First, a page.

There’ll be a few sore heads around the Australian Cricket camp this morning, and quite rightly so, but as those involved attack the Berocca and other vital sources of Vitamin B it's important that we don’t get carried away.
Five-nil is all very nice, but the prospect of South Africa looms on the horizon, and with just under a week until the start of the ODI series against the Old Enemy there’s a chance to inflict a bit more damage to an outfit that has to be getting very close to the ropes.
That’s a task that needs to be approached with caution, but needs to be approached.
There’s a chance to push a few more of their senior players over the edge into retirement, and the chance to inflict a few psychological scars on the up and comers. That last bit doesn’t need to be anything too fancy, just straightforward hard cricket, played without giving an inch.
Do that well enough and you might get them to the point where the old hands start thinking the kitchen’s getting a little too hot for their liking, the newcomers start doubting whether they can really cut it at this level and any internal ructions among the camp turn into outright hostility.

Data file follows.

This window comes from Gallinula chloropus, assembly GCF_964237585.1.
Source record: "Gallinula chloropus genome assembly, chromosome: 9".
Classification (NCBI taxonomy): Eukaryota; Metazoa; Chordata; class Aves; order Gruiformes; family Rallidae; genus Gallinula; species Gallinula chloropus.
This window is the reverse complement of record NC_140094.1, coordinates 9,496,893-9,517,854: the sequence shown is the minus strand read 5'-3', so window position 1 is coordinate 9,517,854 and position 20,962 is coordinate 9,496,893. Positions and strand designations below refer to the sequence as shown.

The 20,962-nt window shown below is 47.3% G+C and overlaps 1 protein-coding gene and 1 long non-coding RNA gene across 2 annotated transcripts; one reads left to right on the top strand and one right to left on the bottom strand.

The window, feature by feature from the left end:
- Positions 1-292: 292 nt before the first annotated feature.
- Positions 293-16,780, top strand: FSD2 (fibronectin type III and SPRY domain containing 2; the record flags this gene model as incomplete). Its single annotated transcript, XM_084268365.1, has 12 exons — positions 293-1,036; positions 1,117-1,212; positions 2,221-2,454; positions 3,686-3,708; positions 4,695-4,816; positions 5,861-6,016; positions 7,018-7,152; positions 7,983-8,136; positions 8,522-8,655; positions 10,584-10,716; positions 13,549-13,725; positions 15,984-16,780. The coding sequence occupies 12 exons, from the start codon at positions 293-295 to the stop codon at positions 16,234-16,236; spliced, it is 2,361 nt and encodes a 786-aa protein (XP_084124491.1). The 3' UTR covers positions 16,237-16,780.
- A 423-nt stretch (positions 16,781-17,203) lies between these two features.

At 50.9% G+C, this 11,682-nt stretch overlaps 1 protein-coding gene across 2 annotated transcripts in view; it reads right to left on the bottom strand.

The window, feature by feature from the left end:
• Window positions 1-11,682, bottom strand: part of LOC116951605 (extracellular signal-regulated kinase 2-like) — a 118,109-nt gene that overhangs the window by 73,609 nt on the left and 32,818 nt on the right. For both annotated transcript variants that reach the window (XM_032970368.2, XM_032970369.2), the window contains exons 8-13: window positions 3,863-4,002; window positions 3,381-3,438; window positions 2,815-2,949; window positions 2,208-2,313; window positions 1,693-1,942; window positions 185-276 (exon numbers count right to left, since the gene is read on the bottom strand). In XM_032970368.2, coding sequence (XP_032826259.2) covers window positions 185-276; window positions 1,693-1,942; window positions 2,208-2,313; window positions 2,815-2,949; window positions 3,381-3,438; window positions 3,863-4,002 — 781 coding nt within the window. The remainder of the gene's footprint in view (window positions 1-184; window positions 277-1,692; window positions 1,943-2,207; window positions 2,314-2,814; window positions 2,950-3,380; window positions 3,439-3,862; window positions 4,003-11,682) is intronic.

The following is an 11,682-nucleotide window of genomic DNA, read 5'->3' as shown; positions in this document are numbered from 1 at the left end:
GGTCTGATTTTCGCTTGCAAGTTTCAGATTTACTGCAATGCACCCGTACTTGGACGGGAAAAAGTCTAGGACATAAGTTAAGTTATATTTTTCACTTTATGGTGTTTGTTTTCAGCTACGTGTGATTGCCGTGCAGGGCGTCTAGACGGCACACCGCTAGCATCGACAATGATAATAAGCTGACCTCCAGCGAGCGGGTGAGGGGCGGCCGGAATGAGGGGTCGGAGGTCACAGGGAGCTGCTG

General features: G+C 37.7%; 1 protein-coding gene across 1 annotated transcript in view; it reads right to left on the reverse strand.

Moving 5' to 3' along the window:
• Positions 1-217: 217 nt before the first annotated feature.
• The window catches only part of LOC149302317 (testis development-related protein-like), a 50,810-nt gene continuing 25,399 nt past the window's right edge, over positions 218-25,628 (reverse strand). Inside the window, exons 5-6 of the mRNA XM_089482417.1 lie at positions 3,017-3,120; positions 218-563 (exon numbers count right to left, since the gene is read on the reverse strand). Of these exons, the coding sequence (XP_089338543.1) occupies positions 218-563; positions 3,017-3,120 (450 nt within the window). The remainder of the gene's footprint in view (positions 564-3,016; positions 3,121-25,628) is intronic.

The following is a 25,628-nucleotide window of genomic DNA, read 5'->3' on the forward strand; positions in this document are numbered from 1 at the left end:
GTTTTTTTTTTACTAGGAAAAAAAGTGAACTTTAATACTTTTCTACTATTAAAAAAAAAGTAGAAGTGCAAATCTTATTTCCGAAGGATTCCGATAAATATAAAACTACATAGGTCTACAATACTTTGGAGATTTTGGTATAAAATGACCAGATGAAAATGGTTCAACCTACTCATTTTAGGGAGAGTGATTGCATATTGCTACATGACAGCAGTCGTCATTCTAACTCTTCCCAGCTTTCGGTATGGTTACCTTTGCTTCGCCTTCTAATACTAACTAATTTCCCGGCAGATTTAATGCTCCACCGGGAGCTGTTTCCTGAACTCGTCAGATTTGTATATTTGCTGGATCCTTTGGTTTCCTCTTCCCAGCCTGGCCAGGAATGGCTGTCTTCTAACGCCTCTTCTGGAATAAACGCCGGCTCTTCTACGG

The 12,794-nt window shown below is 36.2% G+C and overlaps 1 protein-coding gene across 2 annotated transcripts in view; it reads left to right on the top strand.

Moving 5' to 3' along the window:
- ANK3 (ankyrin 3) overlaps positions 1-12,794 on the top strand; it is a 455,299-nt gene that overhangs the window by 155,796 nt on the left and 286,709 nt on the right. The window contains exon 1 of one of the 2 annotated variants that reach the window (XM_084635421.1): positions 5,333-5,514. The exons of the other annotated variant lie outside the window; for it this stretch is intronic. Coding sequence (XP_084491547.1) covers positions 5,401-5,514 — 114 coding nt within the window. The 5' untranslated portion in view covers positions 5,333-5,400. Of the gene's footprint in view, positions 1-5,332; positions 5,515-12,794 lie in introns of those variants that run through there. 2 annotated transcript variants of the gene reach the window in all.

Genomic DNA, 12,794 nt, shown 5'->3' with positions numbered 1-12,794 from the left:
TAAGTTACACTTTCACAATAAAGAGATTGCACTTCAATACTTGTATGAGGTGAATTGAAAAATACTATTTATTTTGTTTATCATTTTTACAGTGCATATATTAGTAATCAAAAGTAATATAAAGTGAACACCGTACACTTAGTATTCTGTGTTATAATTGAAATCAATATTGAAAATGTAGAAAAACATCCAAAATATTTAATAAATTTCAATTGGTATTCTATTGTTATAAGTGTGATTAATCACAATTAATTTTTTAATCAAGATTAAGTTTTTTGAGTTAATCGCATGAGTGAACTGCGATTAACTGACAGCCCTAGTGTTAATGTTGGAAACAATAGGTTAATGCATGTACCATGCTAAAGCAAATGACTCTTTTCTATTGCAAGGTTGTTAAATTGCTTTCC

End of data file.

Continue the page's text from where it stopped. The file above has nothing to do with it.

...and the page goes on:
And, once it’s done, you might just be heading to South Africa with a sort of steely resolve to stare down the aggro that’ll be headed in your direction by an intimidating pace attack, a tong batting line up and highly partisan crowds.
England, of course, will be homeward bound around then, needing to sort out where they’re headed, and developments on that front will be worth watching.
One of the best things about delivering a serious trouncing is watching the aftermath because you need to be reminded what not to do when it’s your turn on the treadmill.
There’ll be an inquiry of some sort, and you can see the start of the navel-gazing in this article (Well-prepared England well beaten: Andy Flower has been the best coach England have had but the environment he created has led to 5-0). Interesting, and well worth a read.
It’s not that long ago that Australia was in the same boat, though the series that led to the inquiry was 3-1 rather than 5-0. That last Ashes series down under gave us the Argus Report, John Inverarity, Mickey Arthur, Mike Howard and Michael Clarke as captain and selector to replace Andrew Hilditch, Tim Neilsen, nobody and Ricky Ponting.
And with the replacements in place it took a while to shake things out and create a workable modus operandi.
Hopefully, when the England hierarchy starts the analysis the outcome will be equally muddled. That’ll make the urn easier to defend while we, hopefully, continue to Keep It Simple and Make It Fun.